Samish Way is in the news these day with the announcement that the city of Bellingham wants to condemn the Aloha Motel for being a drug haven.
The street has gone through major changes over the decades. To ponder those changes, try to imagine Samish Way without pavement, motels, gas stations or restaurants. And no freeway, too.
Doing so makes it easier to realize that Samish Way runs along the western edge of a valley stretching from Sehome Hill east to Puget Hill, and easier to understand why the valley tempted fishers and builders to make it one of Bellingham’s early neighborhoods.
By the early 1930s, what is now North Samish Way carried a pastoral name, Maple Valley Road. A graveled road then, it ran past fields, woods and a few houses.
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In 1933, John Johnson, a Norwegian immigrant by way of North Dakota, and his son, Jim, opened a two-pump gas station and repair garage at the midway point in the road. The nearest other business was a restaurant nearly two miles distant. When Jim Johnson wasn’t busy servicing and repairing cars, his friends and customers would drop by to visit and keep warm by the potbellied stove inside the station.
That low-key way of life would soon change. Samish Way’s evolution from easygoing back road to troubled thoroughfare has many causes, to be sure, but one factor is Samish’s up-and-down history as a main route into and out of town.
By the mid-1930s, Samish Way was designated as part of Highway 99, also known as Pacific Highway 1. The route from Canada to Oregon was the main north-south route through Western Washington, and thus the main road through Bellingham. The highway was a network of existing roads, such as Chuckanut Drive and the old Samish highway. Inside Bellingham, Highway 99 followed city streets; from Samish Way to downtown, then out Prospect Street to Elm Street, Northwest Avenue and points north.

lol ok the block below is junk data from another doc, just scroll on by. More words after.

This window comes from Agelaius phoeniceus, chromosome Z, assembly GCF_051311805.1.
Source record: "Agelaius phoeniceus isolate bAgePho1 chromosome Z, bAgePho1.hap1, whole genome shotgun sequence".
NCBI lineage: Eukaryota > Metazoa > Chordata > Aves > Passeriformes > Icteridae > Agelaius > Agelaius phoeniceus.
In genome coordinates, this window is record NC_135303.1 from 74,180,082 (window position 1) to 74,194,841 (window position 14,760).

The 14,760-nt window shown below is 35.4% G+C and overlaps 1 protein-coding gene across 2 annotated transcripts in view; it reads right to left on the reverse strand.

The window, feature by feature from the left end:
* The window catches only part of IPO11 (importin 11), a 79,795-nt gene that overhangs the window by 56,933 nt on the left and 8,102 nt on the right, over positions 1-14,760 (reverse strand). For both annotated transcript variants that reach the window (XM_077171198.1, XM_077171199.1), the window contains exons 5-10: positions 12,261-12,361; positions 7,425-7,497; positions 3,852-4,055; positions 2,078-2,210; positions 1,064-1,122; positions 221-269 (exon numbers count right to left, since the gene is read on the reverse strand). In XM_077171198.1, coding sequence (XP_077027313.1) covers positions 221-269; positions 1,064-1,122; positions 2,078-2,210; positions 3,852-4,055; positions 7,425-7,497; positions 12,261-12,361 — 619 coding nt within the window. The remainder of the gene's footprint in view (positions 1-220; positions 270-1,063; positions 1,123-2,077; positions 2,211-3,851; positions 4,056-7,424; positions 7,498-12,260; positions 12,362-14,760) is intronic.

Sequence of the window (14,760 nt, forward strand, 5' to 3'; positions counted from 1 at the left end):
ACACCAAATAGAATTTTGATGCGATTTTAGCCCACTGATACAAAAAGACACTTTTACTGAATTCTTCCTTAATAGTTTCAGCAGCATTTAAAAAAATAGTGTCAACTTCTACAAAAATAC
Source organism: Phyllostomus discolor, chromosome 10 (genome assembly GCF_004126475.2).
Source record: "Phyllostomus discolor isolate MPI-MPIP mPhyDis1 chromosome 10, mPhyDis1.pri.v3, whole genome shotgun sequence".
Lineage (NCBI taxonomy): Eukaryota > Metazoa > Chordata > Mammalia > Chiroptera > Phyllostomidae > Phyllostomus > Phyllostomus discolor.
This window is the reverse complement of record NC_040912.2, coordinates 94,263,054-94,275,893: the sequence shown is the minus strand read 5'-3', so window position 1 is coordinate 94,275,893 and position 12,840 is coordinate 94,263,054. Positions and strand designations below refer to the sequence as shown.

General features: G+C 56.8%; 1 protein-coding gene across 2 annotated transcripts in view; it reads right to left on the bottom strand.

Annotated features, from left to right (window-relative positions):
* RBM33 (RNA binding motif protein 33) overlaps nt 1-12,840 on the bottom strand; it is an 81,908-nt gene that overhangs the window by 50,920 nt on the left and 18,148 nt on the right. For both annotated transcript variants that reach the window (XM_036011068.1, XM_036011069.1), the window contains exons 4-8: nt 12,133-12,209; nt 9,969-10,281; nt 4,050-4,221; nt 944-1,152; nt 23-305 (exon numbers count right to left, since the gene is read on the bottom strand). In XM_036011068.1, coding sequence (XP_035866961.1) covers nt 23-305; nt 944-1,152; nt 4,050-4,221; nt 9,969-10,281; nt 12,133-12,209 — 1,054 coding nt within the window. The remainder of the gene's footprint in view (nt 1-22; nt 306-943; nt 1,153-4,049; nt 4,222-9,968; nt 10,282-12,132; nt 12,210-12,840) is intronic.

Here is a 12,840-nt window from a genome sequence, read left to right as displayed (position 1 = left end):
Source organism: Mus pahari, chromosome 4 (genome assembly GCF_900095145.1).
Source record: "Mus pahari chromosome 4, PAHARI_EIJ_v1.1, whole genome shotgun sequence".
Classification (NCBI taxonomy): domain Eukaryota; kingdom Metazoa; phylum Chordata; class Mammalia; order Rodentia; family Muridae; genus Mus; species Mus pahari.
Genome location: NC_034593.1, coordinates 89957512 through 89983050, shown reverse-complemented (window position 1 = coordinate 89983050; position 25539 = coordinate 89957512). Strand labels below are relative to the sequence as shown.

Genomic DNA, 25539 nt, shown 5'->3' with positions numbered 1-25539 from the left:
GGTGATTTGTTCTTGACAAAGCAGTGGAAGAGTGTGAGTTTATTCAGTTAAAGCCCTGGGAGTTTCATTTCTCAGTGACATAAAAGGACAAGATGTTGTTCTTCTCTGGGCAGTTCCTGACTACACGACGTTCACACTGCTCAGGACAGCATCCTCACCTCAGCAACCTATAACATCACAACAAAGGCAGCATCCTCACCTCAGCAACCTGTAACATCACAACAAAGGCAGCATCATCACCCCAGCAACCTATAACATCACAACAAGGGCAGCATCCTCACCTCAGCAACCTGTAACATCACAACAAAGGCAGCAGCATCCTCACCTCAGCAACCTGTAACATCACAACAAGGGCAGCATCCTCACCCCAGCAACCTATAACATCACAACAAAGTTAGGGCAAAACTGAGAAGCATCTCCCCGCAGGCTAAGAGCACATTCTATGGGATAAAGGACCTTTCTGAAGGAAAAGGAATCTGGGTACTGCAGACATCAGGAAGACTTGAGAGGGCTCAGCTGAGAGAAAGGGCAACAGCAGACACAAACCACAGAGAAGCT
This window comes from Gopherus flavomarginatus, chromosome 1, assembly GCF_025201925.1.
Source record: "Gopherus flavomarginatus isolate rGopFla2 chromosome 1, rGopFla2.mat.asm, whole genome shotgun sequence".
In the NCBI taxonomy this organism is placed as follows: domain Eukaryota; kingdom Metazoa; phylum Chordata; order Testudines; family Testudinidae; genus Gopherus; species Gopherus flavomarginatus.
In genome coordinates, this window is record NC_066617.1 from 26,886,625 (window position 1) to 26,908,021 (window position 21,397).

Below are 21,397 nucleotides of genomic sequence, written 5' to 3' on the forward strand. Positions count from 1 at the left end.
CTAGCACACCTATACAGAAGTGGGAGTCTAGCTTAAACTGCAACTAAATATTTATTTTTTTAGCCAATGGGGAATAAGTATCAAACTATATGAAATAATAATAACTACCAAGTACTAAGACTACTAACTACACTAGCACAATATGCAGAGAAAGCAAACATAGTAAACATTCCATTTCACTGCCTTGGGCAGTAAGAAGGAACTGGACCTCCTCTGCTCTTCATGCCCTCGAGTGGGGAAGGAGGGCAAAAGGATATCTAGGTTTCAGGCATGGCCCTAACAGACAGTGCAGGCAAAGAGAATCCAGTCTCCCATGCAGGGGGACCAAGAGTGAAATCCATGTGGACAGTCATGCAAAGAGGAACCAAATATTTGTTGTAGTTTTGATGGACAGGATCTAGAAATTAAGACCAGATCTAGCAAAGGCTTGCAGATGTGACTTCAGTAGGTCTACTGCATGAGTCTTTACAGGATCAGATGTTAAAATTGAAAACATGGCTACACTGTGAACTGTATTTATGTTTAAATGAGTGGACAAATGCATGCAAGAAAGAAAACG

It wasn’t long before all of that traffic flowing through the city brought new car-oriented businesses to Samish Way. By 1945, Johnson’s service station’s neighbors included a handful of motor courts and a so-called tourist camp called Lone Star Camp. Restaurants and other gas stations sprouted, too.
In time, the flood of Highway 99 traffic began to trouble city and business leaders, who complained that downtown was becoming choked with traffic and a difficult place to find parking. Civic leaders hoped for change. Big change was on the way.
Work on a limited-access route through Bellingham — the local part of Interstate 5 — began in the early 1950s north of Bellingham, but the freeway through Bellingham wouldn’t be finished until the mid-60s.
In the meantime, Samish Way remained a busy, auto-oriented strip with numerous motels, eateries and gas stations, and other businesses. The Aloha Motel opened in 1960. Other new businesses in the early ’60s included a Texaco service station where Diego’s Mexican Grill is now located and an A&W Drive-In where Boomer’s Drive-In now sits.
The freeway through Bellingham followed the Lincoln Street route between Sehome and Puget hills, rather than a waterfront route favored by some civic leaders. That put Samish Way in the freeway’s hip pocket, draining some of Samish’s vitality but keeping its pulse alive with a freeway exchange at the south end, by Fielding Street.
Work on the freeway from Ferndale south to Northwest Avenue was finished by 1956. The next stage, from Northwest Avenue south to Fielding, wrapped up in 1960. The third stage, from Fielding south to Lake Padden, was done by 1966.
Work on the freeway here and elsewhere got a big boost after President Eisenhower in 1955 proposed funding for a national highway system, in part to provide quick escape routes in the event of an atomic attack. Bombs or no bombs, the freeway changed in Samish Way.
Bellingham Mall, the shopping area now called Sehome Village, was built near the Fielding interchange in the 1960s. It was an early major commercial development outside of downtown, years ahead of Bellis Fair mall.
With the Samish Way exchange in place, motels along Samish remained open for business, but faced new competition from businesses with easy freeway access elsewhere. The freeway also made it easier for motorists to pass through Bellingham without having to stop for the night.
The 1970s and 1980s brought a slew of gas stations to Samish Way, and more chain restaurants, including Shakey’s Pizza, Kentucky Fried Chicken, Burger King, Arby’s and McDonald’s.
Today, there are still many viable businesses along Samish, and Sehome Village, with a Haggen grocery store, REI and numerous other shops, stays busy. But, say police, several low-cost motels along Samish have become troublesome spots with recurring drug and crime problems.